Yesterday, my 11-year-old asked if he could buy a carbonated drink at school called The Switch. He said I’d approve of this drink. I took a look online, read about it for a few minutes, and decided I’d let him buy it as long as he brought me home a can so I could check it out. Each can costs $1.25 in the cafeteria.
He brought me home the black cherry flavor, and I’m about to pop the top and take a sip.
Not bad. It definitely tastes like a cherry soda. It’s very sweet and doesn’t have an unpleasant aftertaste. It tastes a bit like what I remember the original Capri Sun tasting like in the early '90s, when it was in a much larger pouch.
From what I can tell by the information on the website, The Switch is making a concentrated effort to target school cafeterias. The drink is sold in more than 3,000 schools already. It might be in your child’s school. I didn’t know it was in my son’s school until yesterday when he mentioned it to me.
The Switch’s tagline is “100% of what you want. 0% of what you don’t.” On the front of the can, it says it’s sparkling 100 percent juice with no added sugars and no preservatives. However, we’re all smart enough to know that you need to turn to the back of the can to know what’s what.
Here are the ingredients in The Switch.
Ingredients: 100 percent juice (filtered sparkling water sufficient to reconstitute juice concentrates, apple, grape, acerola* and cherry juice concentrates), natural flavors, ascorbic acid (vitamin C).
Lets compare that to Stewart’s Black Cherry Wishniak Soda (data taken from Wegmans.com).
Ingredients: Carbonated water, high fructose corn syrup, natural and artificial flavor, citric acid, sodium benzoate (a preservative), caramel color, Red 40, Blue 1.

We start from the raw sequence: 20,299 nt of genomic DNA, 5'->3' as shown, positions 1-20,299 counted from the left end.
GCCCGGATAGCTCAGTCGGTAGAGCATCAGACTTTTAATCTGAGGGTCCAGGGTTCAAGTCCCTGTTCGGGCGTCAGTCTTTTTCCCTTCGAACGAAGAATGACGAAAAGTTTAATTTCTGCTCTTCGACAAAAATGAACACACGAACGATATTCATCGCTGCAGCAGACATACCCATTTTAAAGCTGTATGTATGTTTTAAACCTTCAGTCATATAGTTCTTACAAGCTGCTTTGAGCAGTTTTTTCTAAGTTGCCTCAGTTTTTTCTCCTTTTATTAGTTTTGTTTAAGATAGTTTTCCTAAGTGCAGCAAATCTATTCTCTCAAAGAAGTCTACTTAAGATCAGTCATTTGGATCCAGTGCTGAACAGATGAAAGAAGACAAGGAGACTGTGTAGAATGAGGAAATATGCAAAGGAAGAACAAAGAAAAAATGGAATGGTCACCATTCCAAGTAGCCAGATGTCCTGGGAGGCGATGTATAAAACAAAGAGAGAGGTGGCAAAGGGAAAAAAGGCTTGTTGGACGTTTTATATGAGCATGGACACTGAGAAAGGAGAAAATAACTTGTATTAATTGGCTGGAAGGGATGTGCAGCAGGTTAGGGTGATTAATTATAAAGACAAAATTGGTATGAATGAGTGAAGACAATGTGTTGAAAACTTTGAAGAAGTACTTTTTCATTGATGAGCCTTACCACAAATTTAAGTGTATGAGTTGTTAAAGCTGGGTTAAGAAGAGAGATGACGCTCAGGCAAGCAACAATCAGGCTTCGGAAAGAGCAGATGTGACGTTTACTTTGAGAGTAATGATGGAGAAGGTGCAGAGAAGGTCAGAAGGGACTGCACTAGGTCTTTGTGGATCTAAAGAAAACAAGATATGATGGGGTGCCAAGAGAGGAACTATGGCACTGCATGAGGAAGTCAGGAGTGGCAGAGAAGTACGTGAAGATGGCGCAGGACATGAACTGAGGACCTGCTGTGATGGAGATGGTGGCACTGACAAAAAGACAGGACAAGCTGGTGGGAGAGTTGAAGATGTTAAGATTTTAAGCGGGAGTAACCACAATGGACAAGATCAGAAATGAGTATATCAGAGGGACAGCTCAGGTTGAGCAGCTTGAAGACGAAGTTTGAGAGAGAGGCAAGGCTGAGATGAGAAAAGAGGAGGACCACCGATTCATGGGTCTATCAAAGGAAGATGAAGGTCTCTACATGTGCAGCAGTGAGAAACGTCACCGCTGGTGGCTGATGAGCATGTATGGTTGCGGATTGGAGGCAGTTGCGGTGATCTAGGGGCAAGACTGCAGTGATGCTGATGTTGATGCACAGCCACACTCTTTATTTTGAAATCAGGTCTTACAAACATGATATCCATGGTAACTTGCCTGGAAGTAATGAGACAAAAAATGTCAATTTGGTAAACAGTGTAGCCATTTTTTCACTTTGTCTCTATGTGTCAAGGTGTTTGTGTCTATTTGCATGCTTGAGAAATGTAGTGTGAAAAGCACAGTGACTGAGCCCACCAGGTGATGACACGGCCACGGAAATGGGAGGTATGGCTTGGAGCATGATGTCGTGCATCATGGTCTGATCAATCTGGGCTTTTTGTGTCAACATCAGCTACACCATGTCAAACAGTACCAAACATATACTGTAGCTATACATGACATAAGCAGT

The ingredients in The Switch are far more acceptable to me as a parent than the ingredients in the Stewarts soda. When I see high fructose corn syrup, Red 40 and Blue 1 in a product, it’s not something I want my child to be drinking.
Does that mean I’ll let my son buy The Switch regularly? Let’s look at what I like and don’t like about the product.
What I like about The Switch
- No added sugars. The sweetness comes from the concentrated fruit.
- Very low sodium.
- Packaged as a reasonable serving size. The can is 8.3 ounces, not 12 or 16 ounces like many sodas.
- Taste isn’t bad, at least the flavor I tried. My son has tried the Kiwi Berry (which he says tastes like Red Bull) and the Fruit Punch. He liked them both.
- High in vitamin C — 100 percent of the daily allowance.
- No additional dyes, artificial or natural.
- As much as we all wish it didn’t matter to our kids (but we know it does because we’ve been there), this drink is a much cooler option than a 100-percent fruit juice drink pouch, which it seems to be nutritionally equivalent to.
- While there are no added sugars, the sugar content (and the calorie content) is just about the same as a soda. This isn’t a drink that’s going to help keep the weight off of kids who are struggling with their weight.
- I’m skeptical about the “natural” flavors. Natural is not a word that is regulated by the FDA, so the lack of specific information about the flavors is a bit of a concern for me.
- It's lacking in much real nutrition.
Will I continue to let my son buy The Switch at school? Yes, I will, occasionally. Just like I allow him to buy school lunch twice a month, I’ll allow him to buy these drinks once in a while. I send him with water in his lunch box usually, and I still want that to be his everyday lunch drink. But, in my day-to-day struggle with my junior high son about all the things that I don’t let him do/look at/eat/drink that “everyone else” is, this is one thing I think I can let him have. I’d rather him drink The Switch than a soda or a sports drink.
I also think that when it comes time for either of my sons’ birthday parties, I might consider buying this instead of the cans of soda that I’ve allowed at birthday parties. If the kids seem to think it’s a cool drink (and it looks like so far they do), it’s a better option. The Switch can be ordered from Amazon.
* Acerola is a fruit. I was unfamiliar with it, so I’m going to guess some of my readers are, too. Click on the link to read more about it.
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